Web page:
depositing a thin film of a dielectric material comprises depositing a thin film of alumina;
electroplating at least one sacrificial structure comprises electroplating a gold material to form at least one electroplated gold sacrificial structure; and
applying an etchant to the sacrificial structures comprises applying a ferric chloride solution to the alumina thin film and gold sacrificial structures.
25. The method claimed in claim 16, wherein providing a base substrate comprises providing a flexible substrate formed of a flexible material.
26. The method claimed in claim 16, wherein the base substrate comprises a hermetic via, and wherein at least one of conductor is formed in contact the hermetic via.
27. The method claimed in claim 1, wherein removing the electroplated sacrificial structures and the predetermined material deposited on the electroplated sacrificial structures forms at least a portion of a pattern in the patterned deposited thin film of the predetermined material.
28. The method claimed in claim 15, wherein removing the electroplated sacrificial structures and the dielectric material deposited on the electroplated sacrificial structures forms at least a portion of a pattern in the patterned film of the dielectric material.
29. The method of claim 1, wherein the patterned deposited thin film of the predetermined material left, consists essentially of one or more portions of the dielectric material that were not deposited on the sacrificial structure.
30. The method of claim 15, wherein the patterned deposited thin film of the predetermined material left, consists essentially of one or more portions of the dielectric material that were not deposited on the sacrificial structure.
31. A method for forming a multilayer circuit device, the method comprising:
providing a base substrate having a surface generally extending along an x-y plane and at least one conductor supported on the surface;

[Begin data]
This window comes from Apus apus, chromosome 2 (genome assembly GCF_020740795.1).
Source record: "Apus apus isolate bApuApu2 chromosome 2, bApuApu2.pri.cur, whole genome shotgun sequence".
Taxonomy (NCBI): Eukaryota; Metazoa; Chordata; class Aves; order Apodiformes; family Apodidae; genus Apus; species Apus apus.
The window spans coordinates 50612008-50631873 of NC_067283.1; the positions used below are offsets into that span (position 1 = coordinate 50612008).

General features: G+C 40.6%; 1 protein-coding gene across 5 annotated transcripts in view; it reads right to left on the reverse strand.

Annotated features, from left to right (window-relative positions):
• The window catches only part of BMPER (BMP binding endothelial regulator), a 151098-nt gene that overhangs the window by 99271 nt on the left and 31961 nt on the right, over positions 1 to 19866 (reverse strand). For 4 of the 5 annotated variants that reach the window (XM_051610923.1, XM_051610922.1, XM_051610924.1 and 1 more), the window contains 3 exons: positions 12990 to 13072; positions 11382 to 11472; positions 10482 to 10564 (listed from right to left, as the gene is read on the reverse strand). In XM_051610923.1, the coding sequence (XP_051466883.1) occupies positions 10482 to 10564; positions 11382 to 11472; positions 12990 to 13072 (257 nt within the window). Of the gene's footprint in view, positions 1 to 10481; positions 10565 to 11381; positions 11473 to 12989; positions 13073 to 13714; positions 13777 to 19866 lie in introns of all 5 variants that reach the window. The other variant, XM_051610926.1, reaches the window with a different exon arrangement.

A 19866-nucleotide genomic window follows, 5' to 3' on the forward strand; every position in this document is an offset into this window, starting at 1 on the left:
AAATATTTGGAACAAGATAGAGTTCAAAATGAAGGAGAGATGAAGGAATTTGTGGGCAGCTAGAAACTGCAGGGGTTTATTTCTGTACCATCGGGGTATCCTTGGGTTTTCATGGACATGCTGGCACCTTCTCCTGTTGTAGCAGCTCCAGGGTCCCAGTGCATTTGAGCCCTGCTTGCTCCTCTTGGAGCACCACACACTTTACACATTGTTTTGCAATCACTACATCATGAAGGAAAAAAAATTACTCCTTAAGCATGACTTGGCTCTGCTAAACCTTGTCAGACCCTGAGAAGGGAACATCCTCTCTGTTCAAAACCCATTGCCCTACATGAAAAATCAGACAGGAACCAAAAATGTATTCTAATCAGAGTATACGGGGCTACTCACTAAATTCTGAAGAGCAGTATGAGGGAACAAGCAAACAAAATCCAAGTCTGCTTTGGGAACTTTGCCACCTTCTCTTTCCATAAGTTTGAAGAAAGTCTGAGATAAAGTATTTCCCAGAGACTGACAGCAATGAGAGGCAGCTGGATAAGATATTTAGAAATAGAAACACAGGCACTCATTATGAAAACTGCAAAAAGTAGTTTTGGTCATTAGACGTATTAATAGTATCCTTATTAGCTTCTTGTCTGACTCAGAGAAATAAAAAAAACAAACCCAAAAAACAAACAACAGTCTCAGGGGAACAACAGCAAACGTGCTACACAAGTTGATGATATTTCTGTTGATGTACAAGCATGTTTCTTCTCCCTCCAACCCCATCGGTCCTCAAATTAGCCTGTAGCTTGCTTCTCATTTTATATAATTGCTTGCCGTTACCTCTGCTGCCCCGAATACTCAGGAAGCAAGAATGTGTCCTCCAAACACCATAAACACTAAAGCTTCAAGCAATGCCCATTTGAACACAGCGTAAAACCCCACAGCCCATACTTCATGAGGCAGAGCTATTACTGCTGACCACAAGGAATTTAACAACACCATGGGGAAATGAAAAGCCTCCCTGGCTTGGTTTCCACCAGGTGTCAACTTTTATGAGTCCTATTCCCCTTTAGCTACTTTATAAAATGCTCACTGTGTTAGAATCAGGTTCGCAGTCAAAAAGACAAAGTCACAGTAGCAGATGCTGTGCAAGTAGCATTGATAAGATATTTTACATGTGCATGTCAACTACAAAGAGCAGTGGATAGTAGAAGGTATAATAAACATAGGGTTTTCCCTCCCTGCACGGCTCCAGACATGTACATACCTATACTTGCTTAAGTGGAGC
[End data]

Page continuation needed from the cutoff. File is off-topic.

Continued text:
electroplating at least one sacrificial structure on at least one of the base substrate surface and the at least one conductor; and
after producing a dielectric layer in a first pattern by depositing and at least partially supporting a film of a dielectric material on a surface of at least a portion of the at least one electroplated sacrificial structure and over at least a portion of at least one of the base substrate surface and the at least one conductor, producing a second pattern of the dielectric layer by removing both the at least one electroplated sacrificial structure and the portion of the dielectric material film of the first pattern deposited and supported on the surface of the at least one electroplated sacrificial structure,
wherein the second pattern of the dielectric layer is geometrically different from the first pattern of the dielectric layer with respect to at least one direction in the x-y plane.
32. The method claimed in claim 15, wherein depositing a film of a dielectric material on at least the first portion of the at least one electroplated sacrificial structure comprises depositing the film of dielectric material on top of an upward-facing surface of the first portion of the at least one electroplated sacrificial structure to at least partially support the film of dielectric material on the upward-facing surface of the first portion of the at least one electroplated sacrificial structure.
Description
RELATED APPLICATIONS

This application is a continuation-in-part application that claims priority under 35 USC §120 from U.S. patent application Ser. No. 10/671,996, filed 26 Sep. 2003, which claims priority under 35 USC §119(e) from U.S. Provisional Application Ser. No. 60/414,289, filed 27 Sep. 2002, entitled “Multilayer Substrate;” and is a continuation-in-part application of U.S. patent application Ser. No. 10/331,186, filed 26 Dec. 2002, entitled “Multilayer Substrate,” the entirety of each of which is incorporated herein by reference and forms a basis for priority.

In addition, this application is related to U.S. patent application Ser. No. 10/038,276, filed 31 Dec. 2001, entitled “Sensor Substrate and Method of Fabricating Same,” the entirety of which is incorporated herein by reference.